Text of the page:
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Muhammad v. State

United States District Court, E.D. California

February 14, 2014

MAURICE MUHAMMAD, Petitioner,
v.
STATE OF CALIFORNIA, Respondent.

ORDER AND FINDINGS AND RECOMMENDATIONS

KENDALL J. NEWMAN, Magistrate Judge.

Petitioner, a state prisoner proceeding without counsel, filed a motion for writ of error coram vobis.[1] (ECF No. 3.) Petitioner also filed a request to proceed in forma pauperis pursuant to 28 U.S.C. § 1915.

Examination of the in forma pauperis affidavit reveals that petitioner is unable to afford the costs of suit. Accordingly, the request for leave to proceed in forma pauperis is granted. See 28 U.S.C. § 1915(a).

Petitioner claims that his petition for writ of coram vobis was presented to all levels of state courts (superior, appellate, supreme), and therefore he seeks federal review pursuant to Rule 60(b) of the Federal Rules of Civil Procedure. (ECF No. 3 at 2.) Petitioner asks the court to grant the requested writ of coram vobis, find petitioner actually innocent, and immediately release petitioner from the illegal restraint he has been suffering since May 2, 2011. (ECF No. 3 at 2.)

However, this court lacks jurisdiction to consider such a motion. A writ of error coram vobis attacking a state court conviction may only be brought in the sentencing court. See United States v. Monreal , 301 F.3d 1127, 1131 (9th Cir. 2002) (citing Madigan v. Wells , 224 F.2d 577, 578 n.2 (9th Cir. 1955) ("[T]he writ can issue, if at all, only in aid of the jurisdiction of the... court in which the conviction was had.") (citation omitted)), cert. denied, 537 U.S. 1178 (2003); Sinclair v. State of Louisiana , 679 F.2d 513, 514 (5th Cir. 1982) ("It is well settled that the writ of error coram nobis is not available in federal court to attack state criminal judgments. A writ of error coram nobis can only issue to aid the jurisdiction of the court in which the conviction was had.") (citations and internal citations omitted); see also United States v. Morgan , 346 U.S. 502, 505 n.4 (1954) (coram nobis petition "is a step in the criminal case and not, like habeas corpus where relief is sought in the separate case and record, the beginning of a separate civil proceeding"). As the petitioner's filing challenges a California state court conviction and sentence, coram nobis relief is unavailable in this federal court.[2]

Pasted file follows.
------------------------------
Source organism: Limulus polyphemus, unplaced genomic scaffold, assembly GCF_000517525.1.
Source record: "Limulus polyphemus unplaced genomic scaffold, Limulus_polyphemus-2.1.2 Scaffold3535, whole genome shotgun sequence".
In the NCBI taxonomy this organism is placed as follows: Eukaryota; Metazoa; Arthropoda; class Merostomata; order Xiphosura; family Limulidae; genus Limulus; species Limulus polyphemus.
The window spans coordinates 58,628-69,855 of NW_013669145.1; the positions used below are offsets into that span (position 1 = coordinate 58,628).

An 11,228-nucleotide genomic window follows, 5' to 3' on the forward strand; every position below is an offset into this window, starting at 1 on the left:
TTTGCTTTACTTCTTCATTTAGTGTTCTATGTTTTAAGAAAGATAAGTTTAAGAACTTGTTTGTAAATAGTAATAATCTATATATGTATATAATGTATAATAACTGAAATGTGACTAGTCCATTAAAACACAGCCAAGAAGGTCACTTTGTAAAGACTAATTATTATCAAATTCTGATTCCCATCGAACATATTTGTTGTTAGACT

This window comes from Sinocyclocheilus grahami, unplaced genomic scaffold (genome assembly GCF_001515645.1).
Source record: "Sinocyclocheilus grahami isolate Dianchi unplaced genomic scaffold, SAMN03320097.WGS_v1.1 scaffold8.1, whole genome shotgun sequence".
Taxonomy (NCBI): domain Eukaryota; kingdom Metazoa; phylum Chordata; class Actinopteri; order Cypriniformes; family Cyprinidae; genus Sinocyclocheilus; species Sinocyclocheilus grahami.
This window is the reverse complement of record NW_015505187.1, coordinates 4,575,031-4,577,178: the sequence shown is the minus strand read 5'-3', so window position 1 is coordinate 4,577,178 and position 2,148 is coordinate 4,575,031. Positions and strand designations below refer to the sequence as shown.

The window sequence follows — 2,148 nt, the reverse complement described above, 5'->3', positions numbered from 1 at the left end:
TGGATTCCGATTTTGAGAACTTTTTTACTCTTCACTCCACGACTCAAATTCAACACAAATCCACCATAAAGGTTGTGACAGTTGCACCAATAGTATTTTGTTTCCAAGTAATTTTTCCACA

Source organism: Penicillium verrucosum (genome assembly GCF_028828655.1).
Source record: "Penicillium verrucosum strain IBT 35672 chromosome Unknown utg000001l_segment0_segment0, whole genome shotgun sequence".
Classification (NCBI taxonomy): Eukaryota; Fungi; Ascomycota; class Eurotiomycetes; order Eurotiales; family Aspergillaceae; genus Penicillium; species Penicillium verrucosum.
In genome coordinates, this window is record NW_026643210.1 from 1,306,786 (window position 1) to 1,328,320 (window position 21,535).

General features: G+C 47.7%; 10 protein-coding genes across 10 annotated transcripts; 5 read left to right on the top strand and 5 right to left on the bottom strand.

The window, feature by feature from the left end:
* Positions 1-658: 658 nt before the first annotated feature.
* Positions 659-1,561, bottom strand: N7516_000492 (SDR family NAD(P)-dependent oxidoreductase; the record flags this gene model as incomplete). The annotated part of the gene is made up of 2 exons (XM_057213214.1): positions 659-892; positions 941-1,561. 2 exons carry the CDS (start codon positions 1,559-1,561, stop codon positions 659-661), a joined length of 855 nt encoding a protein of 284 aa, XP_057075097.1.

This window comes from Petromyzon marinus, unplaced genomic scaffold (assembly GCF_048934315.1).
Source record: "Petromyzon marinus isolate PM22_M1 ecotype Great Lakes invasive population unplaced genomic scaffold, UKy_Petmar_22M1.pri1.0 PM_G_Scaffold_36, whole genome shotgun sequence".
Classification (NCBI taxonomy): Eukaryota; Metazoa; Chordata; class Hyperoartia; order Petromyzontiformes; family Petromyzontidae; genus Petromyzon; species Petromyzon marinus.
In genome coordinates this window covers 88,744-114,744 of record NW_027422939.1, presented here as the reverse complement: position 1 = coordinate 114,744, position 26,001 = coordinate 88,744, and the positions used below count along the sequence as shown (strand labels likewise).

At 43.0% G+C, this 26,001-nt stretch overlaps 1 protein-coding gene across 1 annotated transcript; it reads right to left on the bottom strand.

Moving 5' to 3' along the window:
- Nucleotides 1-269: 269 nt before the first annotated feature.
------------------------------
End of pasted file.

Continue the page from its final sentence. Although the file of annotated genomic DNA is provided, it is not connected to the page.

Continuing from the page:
Moreover, jurisdiction is also unavailable to review the state court conviction under Rule 60(b). "[N]either Rule 60(b) per se nor, for that matter, any other of the Federal Rules of Civil Procedure was ever designed to apply to proceedings in other than the United States District Courts." Washington-Baltimore Newspaper Guild, Local 35 v. Washington Post Co. , 442 F.2d 1234, 1239 (D.C. Cir. 1971) (citing Fed.R.Civ.P. 1 ("These rules govern the procedure in the United States district courts in all suits of a civil nature...")). "While Rule 60(b) can be used to relieve a party from a final judgment, order, or proceeding issued by a United States District Court, it cannot be used to relieve Petitioner of an order, judgment or proceeding issued by a state court...." Smalling v. State of Arizona, 2009 WL 2177318 *2 (D. Ariz. July 21, 2009).

In accordance with the above, IT IS HEREBY ORDERED that petitioner's application to proceed in forma pauperis (ECF No. 2.) is granted; and

IT IS RECOMMENDED that:

1. The motion for writ of coram vobis (ECF No. 3) be dismissed for lack of jurisdiction;

2. The motion to set aside state court orders pursuant to Rule 60(b) of the Federal Rules of Civil Procedure be dismissed for lack of jurisdiction; and

3. This action be dismissed.

These findings and recommendations are submitted to the United States District Judge assigned to the case, pursuant to the provisions of 28 U.S.C. § 636(b)(1). Within fourteen days after being served with these findings and recommendations, petitioner may file written objections with the court. The document should be captioned "Objections to Magistrate Judge's Findings and Recommendations." Petitioner is advised that failure to file objections within the specified time may waive the right to appeal the District Court's order. Martinez v. Ylst , 951 F.2d 1153 (9th Cir. 1991).


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